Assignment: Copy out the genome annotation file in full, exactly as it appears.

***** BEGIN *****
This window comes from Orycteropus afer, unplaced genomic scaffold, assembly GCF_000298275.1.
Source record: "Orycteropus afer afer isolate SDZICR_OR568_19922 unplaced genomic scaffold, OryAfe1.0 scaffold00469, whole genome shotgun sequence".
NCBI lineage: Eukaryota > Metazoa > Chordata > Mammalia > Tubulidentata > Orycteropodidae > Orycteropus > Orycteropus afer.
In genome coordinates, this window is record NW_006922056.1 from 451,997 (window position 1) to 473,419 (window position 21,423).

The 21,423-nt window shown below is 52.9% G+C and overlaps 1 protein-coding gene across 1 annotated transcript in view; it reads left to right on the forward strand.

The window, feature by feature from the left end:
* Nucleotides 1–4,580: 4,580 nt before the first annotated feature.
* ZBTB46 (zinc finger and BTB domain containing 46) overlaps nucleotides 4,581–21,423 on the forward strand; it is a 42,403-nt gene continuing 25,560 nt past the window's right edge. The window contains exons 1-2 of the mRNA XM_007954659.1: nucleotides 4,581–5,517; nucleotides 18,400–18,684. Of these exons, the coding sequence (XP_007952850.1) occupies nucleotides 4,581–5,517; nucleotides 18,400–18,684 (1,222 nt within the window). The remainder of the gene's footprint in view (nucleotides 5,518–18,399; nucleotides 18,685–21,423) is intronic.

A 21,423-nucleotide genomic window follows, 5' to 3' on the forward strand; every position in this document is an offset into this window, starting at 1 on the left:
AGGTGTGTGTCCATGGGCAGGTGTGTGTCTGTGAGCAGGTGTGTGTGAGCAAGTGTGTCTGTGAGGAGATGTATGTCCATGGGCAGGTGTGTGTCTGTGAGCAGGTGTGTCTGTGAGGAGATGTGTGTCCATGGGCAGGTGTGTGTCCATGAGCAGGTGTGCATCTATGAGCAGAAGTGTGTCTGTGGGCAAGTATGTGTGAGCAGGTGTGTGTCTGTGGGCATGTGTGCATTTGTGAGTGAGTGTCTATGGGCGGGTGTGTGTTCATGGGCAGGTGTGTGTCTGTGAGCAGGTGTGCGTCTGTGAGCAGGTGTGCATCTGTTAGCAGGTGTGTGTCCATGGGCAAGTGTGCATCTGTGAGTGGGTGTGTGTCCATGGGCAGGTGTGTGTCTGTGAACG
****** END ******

This window comes from Orycteropus afer, unplaced genomic scaffold, assembly GCF_000298275.1.
Source record: "Orycteropus afer afer isolate SDZICR_OR568_19922 unplaced genomic scaffold, OryAfe1.0 scaffold00469, whole genome shotgun sequence".
NCBI lineage: Eukaryota > Metazoa > Chordata > Mammalia > Tubulidentata > Orycteropodidae > Orycteropus > Orycteropus afer.
In genome coordinates, this window is record NW_006922056.1 from 451,997 (window position 1) to 473,419 (window position 21,423).

The 21,423-nt window shown below is 52.9% G+C and overlaps 1 protein-coding gene across 1 annotated transcript in view; it reads left to right on the forward strand.

The window, feature by feature from the left end:
* Nucleotides 1–4,580: 4,580 nt before the first annotated feature.
* ZBTB46 (zinc finger and BTB domain containing 46) overlaps nucleotides 4,581–21,423 on the forward strand; it is a 42,403-nt gene continuing 25,560 nt past the window's right edge. The window contains exons 1-2 of the mRNA XM_007954659.1: nucleotides 4,581–5,517; nucleotides 18,400–18,684. Of these exons, the coding sequence (XP_007952850.1) occupies nucleotides 4,581–5,517; nucleotides 18,400–18,684 (1,222 nt within the window). The remainder of the gene's footprint in view (nucleotides 5,518–18,399; nucleotides 18,685–21,423) is intronic.

A 21,423-nucleotide genomic window follows, 5' to 3' on the forward strand; every position in this document is an offset into this window, starting at 1 on the left:
AGGTGTGTGTCCATGGGCAGGTGTGTGTCTGTGAGCAGGTGTGTGTGAGCAAGTGTGTCTGTGAGGAGATGTATGTCCATGGGCAGGTGTGTGTCTGTGAGCAGGTGTGTCTGTGAGGAGATGTGTGTCCATGGGCAGGTGTGTGTCCATGAGCAGGTGTGCATCTATGAGCAGAAGTGTGTCTGTGGGCAAGTATGTGTGAGCAGGTGTGTGTCTGTGGGCATGTGTGCATTTGTGAGTGAGTGTCTATGGGCGGGTGTGTGTTCATGGGCAGGTGTGTGTCTGTGAGCAGGTGTGCGTCTGTGAGCAGGTGTGCATCTGTTAGCAGGTGTGTGTCCATGGGCAAGTGTGCATCTGTGAGTGGGTGTGTGTCCATGGGCAGGTGTGTGTCTGTGAACG